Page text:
And so to think of where I came from, the work I had to put in, the odds I had to overcome and then to win this award was amazing.
Chris: I know many of our clients can related to that. Many would feel they haven’t won the genetic lottery. They aren’t small or big enough. They aren’t strong enough. They aren’t fast enough. They aren’t…Hopefully some of them reading this will recognize that it doesn’t matter the hand you’ve been dealt with in terms of your genetics. What are you going to do with the hand you’ve been dealt?
So if winning the SB would be a high point in your career, what would be a low point?
Steve: Getting cut from the team during my third season. (this was with he Kansas City Chiefs). At the time the NFL average was 3.1 years in the league. And I didn’t want to go out of the league under the average. So getting cut became fuel to get better.
Chris: I noticed you have your SB ring with you today. How often do you get it out and wear it?
Steve: I don’t. It shifts the focus on what I’ve done rather than what I’m going to do. It represents sacrifice and it reminds me of what I’ve achieved.
Chris: That makes perfect sense. You want to celebrate your successes at the time and then move on. I remember reading that if you didn’t achieve success from celebrating and partying. So if you have more to accomplish or other goals to achieve you need to acknowledge the accomplishment, celebrate it in the moment and then move forward. Continuing to celebrate our past accomplishments keeps us in the past and denies future achievements.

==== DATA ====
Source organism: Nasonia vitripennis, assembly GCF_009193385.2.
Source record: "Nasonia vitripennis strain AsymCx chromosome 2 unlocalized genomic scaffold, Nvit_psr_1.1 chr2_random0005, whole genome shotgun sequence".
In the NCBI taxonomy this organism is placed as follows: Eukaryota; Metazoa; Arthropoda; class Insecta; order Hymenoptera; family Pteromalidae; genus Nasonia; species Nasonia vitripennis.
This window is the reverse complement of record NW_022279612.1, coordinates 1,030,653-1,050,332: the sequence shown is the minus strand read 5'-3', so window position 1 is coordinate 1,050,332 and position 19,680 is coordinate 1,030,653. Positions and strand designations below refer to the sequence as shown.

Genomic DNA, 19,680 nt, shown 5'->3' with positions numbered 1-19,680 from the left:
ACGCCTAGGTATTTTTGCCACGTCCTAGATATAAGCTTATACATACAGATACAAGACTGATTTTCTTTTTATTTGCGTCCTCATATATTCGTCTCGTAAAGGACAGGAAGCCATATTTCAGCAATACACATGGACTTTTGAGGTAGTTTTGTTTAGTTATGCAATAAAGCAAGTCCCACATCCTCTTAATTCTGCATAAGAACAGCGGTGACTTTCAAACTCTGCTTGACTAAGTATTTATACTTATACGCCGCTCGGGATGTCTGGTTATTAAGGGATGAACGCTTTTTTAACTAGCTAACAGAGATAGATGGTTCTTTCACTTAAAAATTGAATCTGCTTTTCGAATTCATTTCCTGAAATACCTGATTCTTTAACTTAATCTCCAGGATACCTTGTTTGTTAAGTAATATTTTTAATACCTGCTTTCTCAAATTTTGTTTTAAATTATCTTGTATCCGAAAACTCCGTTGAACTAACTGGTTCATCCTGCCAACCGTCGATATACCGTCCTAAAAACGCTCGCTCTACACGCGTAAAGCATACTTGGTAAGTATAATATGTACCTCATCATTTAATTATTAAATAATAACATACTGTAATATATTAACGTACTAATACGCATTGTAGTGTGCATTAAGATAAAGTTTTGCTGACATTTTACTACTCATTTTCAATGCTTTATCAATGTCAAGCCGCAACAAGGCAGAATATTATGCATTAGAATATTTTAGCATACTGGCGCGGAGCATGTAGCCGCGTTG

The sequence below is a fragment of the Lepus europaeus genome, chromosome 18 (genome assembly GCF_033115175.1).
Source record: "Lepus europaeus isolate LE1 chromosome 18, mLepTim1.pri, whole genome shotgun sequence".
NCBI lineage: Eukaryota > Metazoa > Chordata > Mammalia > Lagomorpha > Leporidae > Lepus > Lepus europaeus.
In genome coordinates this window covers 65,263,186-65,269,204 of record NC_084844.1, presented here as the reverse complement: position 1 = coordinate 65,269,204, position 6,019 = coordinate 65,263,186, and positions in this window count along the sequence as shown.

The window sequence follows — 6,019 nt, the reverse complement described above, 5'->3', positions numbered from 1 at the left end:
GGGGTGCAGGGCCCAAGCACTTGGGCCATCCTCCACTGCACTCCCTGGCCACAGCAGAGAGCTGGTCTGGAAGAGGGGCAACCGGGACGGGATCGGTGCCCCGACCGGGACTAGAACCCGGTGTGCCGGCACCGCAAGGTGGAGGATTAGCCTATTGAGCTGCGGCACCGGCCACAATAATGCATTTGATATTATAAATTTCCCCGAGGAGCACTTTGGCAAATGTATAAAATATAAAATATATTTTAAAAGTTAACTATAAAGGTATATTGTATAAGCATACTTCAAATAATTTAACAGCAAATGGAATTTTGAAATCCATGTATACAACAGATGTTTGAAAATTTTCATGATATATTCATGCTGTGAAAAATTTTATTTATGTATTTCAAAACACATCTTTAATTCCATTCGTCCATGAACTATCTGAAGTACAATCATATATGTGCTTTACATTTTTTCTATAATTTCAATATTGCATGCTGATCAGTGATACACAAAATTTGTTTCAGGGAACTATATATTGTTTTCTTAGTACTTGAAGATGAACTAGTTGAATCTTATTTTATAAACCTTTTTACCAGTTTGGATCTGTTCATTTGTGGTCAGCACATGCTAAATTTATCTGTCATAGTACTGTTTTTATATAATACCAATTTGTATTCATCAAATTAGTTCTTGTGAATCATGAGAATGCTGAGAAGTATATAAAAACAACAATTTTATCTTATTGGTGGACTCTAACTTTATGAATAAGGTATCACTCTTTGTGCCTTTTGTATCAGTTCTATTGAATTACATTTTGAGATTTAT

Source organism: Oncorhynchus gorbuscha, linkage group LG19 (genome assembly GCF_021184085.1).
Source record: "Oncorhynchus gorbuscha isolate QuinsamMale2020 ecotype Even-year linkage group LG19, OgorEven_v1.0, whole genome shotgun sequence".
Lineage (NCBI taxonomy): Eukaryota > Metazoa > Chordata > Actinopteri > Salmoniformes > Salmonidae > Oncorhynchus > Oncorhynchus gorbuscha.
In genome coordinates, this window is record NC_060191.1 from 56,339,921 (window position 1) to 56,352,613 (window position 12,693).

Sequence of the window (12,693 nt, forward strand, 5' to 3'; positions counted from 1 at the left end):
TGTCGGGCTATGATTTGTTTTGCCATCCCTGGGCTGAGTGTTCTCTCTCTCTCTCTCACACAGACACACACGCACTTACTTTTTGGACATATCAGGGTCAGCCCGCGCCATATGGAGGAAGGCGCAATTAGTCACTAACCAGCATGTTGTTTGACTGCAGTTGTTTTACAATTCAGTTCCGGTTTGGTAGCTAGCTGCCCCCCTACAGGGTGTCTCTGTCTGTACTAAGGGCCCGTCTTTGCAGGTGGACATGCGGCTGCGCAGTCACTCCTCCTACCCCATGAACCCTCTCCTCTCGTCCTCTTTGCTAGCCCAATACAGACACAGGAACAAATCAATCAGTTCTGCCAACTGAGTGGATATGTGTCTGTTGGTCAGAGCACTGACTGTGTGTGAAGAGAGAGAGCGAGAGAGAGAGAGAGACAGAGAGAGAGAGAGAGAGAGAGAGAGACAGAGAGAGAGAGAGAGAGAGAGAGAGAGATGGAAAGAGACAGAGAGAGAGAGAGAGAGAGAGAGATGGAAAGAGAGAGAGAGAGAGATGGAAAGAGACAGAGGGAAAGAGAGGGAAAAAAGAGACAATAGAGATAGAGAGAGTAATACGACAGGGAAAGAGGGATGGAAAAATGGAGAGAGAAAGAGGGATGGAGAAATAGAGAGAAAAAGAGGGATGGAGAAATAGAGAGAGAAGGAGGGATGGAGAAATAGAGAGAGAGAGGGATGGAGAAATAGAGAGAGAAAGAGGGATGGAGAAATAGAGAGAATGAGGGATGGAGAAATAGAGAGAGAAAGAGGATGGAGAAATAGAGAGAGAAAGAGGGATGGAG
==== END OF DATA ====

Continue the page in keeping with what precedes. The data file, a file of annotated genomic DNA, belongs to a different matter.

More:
As a society we are super impressed by talent. We’ve even created multiple TV shows showcasing the best examples of talent.
I’m curious what you think about how important talent really is?
Steve: Not at all. I’m not impressed by talent at all. I’m more impressed by Rudy Ruettiger than I am by Lebron James.
Chris: That’s very true. Wayne Gretzky may have been the least impressive specimen on the Oilers. Tom Brady wasn’t the starter in college and was a late round draft pick. There are lots of examples of individuals who didn’t have the most talent but went on to achieve greatness.
Have you got time for a few rapid fire questions?
Steve: Sure let’s do it!
Chris: Where did the Rock play college football?
Chris: Correct. Where he play in the CFL?
Steve: I didn’t know he played int he CFL.
Chris: He tried out for the Calgary Stampeders. Where does the Fittest Player in the NFL go for a cheat meal?
Steve: In N Out Burger. And I get a burger with 4 patties!
Chris: That’s awesome. I went there last night. But didn’t get the 4 patties though. Rangers of Islanders?
Chris: Favourite or best sport not counting football?
Chris: What sport could I beat you at?
Chris: What comes to mind when you think of Tom Brady?
Steve: The best ever. He’s the GOAT. (greatest of all time)
Chris: I agree. Thanks for taking some time to do this. Next time let’s do it at In N Out Burger though.
Steve: Thank you. That was fun. I hope it helps your clients.